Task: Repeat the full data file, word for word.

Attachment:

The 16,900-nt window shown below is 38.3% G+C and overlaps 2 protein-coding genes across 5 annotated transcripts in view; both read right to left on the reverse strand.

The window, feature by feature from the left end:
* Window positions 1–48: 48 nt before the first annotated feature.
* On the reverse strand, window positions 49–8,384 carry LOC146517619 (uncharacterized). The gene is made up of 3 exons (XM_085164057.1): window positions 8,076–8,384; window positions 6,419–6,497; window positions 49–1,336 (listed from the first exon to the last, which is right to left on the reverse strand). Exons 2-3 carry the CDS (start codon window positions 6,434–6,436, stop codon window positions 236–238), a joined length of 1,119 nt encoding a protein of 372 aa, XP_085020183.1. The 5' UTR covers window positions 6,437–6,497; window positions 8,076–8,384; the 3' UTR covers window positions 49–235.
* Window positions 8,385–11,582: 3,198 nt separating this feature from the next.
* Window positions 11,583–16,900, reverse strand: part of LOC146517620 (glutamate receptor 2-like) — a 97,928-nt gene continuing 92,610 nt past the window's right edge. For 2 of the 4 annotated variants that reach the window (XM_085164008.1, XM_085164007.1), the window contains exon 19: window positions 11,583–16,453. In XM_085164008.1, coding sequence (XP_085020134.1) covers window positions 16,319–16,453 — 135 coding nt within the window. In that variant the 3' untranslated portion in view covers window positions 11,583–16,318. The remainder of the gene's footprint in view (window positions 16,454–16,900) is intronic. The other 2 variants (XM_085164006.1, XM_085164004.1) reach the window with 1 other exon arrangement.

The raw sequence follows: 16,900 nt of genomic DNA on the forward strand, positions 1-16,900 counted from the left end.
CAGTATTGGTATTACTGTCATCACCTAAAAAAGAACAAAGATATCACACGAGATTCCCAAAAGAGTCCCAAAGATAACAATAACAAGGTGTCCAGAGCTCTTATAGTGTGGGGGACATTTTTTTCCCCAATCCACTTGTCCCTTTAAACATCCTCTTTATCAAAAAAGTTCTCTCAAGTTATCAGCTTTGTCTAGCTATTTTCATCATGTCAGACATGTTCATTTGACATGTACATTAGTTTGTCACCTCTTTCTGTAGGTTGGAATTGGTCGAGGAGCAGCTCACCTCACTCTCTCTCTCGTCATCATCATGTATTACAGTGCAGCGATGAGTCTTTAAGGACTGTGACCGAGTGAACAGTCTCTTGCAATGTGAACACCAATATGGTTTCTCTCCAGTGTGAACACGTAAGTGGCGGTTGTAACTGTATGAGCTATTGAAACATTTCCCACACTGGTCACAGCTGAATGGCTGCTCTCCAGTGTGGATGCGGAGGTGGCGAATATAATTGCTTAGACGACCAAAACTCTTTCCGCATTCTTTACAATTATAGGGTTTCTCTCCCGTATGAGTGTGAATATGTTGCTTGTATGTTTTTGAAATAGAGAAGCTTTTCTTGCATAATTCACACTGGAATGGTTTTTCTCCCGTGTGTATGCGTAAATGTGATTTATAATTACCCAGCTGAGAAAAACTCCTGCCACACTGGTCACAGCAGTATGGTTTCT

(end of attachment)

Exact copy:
The 16,900-nt window shown below is 38.3% G+C and overlaps 2 protein-coding genes across 5 annotated transcripts in view; both read right to left on the reverse strand.

The window, feature by feature from the left end:
* Window positions 1–48: 48 nt before the first annotated feature.
* On the reverse strand, window positions 49–8,384 carry LOC146517619 (uncharacterized). The gene is made up of 3 exons (XM_085164057.1): window positions 8,076–8,384; window positions 6,419–6,497; window positions 49–1,336 (listed from the first exon to the last, which is right to left on the reverse strand). Exons 2-3 carry the CDS (start codon window positions 6,434–6,436, stop codon window positions 236–238), a joined length of 1,119 nt encoding a protein of 372 aa, XP_085020183.1. The 5' UTR covers window positions 6,437–6,497; window positions 8,076–8,384; the 3' UTR covers window positions 49–235.
* Window positions 8,385–11,582: 3,198 nt separating this feature from the next.
* Window positions 11,583–16,900, reverse strand: part of LOC146517620 (glutamate receptor 2-like) — a 97,928-nt gene continuing 92,610 nt past the window's right edge. For 2 of the 4 annotated variants that reach the window (XM_085164008.1, XM_085164007.1), the window contains exon 19: window positions 11,583–16,453. In XM_085164008.1, coding sequence (XP_085020134.1) covers window positions 16,319–16,453 — 135 coding nt within the window. In that variant the 3' untranslated portion in view covers window positions 11,583–16,318. The remainder of the gene's footprint in view (window positions 16,454–16,900) is intronic. The other 2 variants (XM_085164006.1, XM_085164004.1) reach the window with 1 other exon arrangement.

The raw sequence follows: 16,900 nt of genomic DNA on the forward strand, positions 1-16,900 counted from the left end.
CAGTATTGGTATTACTGTCATCACCTAAAAAAGAACAAAGATATCACACGAGATTCCCAAAAGAGTCCCAAAGATAACAATAACAAGGTGTCCAGAGCTCTTATAGTGTGGGGGACATTTTTTTCCCCAATCCACTTGTCCCTTTAAACATCCTCTTTATCAAAAAAGTTCTCTCAAGTTATCAGCTTTGTCTAGCTATTTTCATCATGTCAGACATGTTCATTTGACATGTACATTAGTTTGTCACCTCTTTCTGTAGGTTGGAATTGGTCGAGGAGCAGCTCACCTCACTCTCTCTCTCGTCATCATCATGTATTACAGTGCAGCGATGAGTCTTTAAGGACTGTGACCGAGTGAACAGTCTCTTGCAATGTGAACACCAATATGGTTTCTCTCCAGTGTGAACACGTAAGTGGCGGTTGTAACTGTATGAGCTATTGAAACATTTCCCACACTGGTCACAGCTGAATGGCTGCTCTCCAGTGTGGATGCGGAGGTGGCGAATATAATTGCTTAGACGACCAAAACTCTTTCCGCATTCTTTACAATTATAGGGTTTCTCTCCCGTATGAGTGTGAATATGTTGCTTGTATGTTTTTGAAATAGAGAAGCTTTTCTTGCATAATTCACACTGGAATGGTTTTTCTCCCGTGTGTATGCGTAAATGTGATTTATAATTACCCAGCTGAGAAAAACTCCTGCCACACTGGTCACAGCAGTATGGTTTCT